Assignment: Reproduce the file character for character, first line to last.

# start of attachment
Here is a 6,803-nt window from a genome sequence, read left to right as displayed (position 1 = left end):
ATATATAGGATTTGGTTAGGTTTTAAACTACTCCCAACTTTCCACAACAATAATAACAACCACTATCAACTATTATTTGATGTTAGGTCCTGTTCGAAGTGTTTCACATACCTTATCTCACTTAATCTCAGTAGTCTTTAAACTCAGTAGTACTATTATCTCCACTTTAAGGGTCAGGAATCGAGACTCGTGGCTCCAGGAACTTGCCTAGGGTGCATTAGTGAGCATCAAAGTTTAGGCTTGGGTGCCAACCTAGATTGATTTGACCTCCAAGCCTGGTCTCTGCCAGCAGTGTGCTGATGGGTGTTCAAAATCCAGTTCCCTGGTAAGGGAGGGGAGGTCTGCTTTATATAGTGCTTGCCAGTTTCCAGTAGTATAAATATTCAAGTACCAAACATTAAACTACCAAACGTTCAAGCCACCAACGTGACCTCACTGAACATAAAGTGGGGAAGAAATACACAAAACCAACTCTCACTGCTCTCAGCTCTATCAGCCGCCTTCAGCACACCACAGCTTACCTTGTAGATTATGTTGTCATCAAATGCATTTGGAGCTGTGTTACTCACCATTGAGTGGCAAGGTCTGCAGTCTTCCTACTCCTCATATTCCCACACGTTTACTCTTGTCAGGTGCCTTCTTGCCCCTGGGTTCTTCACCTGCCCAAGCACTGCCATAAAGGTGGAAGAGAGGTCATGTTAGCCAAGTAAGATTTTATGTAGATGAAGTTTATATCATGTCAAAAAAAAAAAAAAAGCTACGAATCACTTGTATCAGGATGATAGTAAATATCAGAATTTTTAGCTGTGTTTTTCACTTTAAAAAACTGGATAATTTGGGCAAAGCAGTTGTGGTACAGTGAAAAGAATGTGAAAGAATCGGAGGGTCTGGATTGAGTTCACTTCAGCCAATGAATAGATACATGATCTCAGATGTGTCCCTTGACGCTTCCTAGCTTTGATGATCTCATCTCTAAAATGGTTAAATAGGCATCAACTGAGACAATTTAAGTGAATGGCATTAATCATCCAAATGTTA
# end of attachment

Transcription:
Here is a 6,803-nt window from a genome sequence, read left to right as displayed (position 1 = left end):
ATATATAGGATTTGGTTAGGTTTTAAACTACTCCCAACTTTCCACAACAATAATAACAACCACTATCAACTATTATTTGATGTTAGGTCCTGTTCGAAGTGTTTCACATACCTTATCTCACTTAATCTCAGTAGTCTTTAAACTCAGTAGTACTATTATCTCCACTTTAAGGGTCAGGAATCGAGACTCGTGGCTCCAGGAACTTGCCTAGGGTGCATTAGTGAGCATCAAAGTTTAGGCTTGGGTGCCAACCTAGATTGATTTGACCTCCAAGCCTGGTCTCTGCCAGCAGTGTGCTGATGGGTGTTCAAAATCCAGTTCCCTGGTAAGGGAGGGGAGGTCTGCTTTATATAGTGCTTGCCAGTTTCCAGTAGTATAAATATTCAAGTACCAAACATTAAACTACCAAACGTTCAAGCCACCAACGTGACCTCACTGAACATAAAGTGGGGAAGAAATACACAAAACCAACTCTCACTGCTCTCAGCTCTATCAGCCGCCTTCAGCACACCACAGCTTACCTTGTAGATTATGTTGTCATCAAATGCATTTGGAGCTGTGTTACTCACCATTGAGTGGCAAGGTCTGCAGTCTTCCTACTCCTCATATTCCCACACGTTTACTCTTGTCAGGTGCCTTCTTGCCCCTGGGTTCTTCACCTGCCCAAGCACTGCCATAAAGGTGGAAGAGAGGTCATGTTAGCCAAGTAAGATTTTATGTAGATGAAGTTTATATCATGTCAAAAAAAAAAAAAAAGCTACGAATCACTTGTATCAGGATGATAGTAAATATCAGAATTTTTAGCTGTGTTTTTCACTTTAAAAAACTGGATAATTTGGGCAAAGCAGTTGTGGTACAGTGAAAAGAATGTGAAAGAATCGGAGGGTCTGGATTGAGTTCACTTCAGCCAATGAATAGATACATGATCTCAGATGTGTCCCTTGACGCTTCCTAGCTTTGATGATCTCATCTCTAAAATGGTTAAATAGGCATCAACTGAGACAATTTAAGTGAATGGCATTAATCATCCAAATGTTA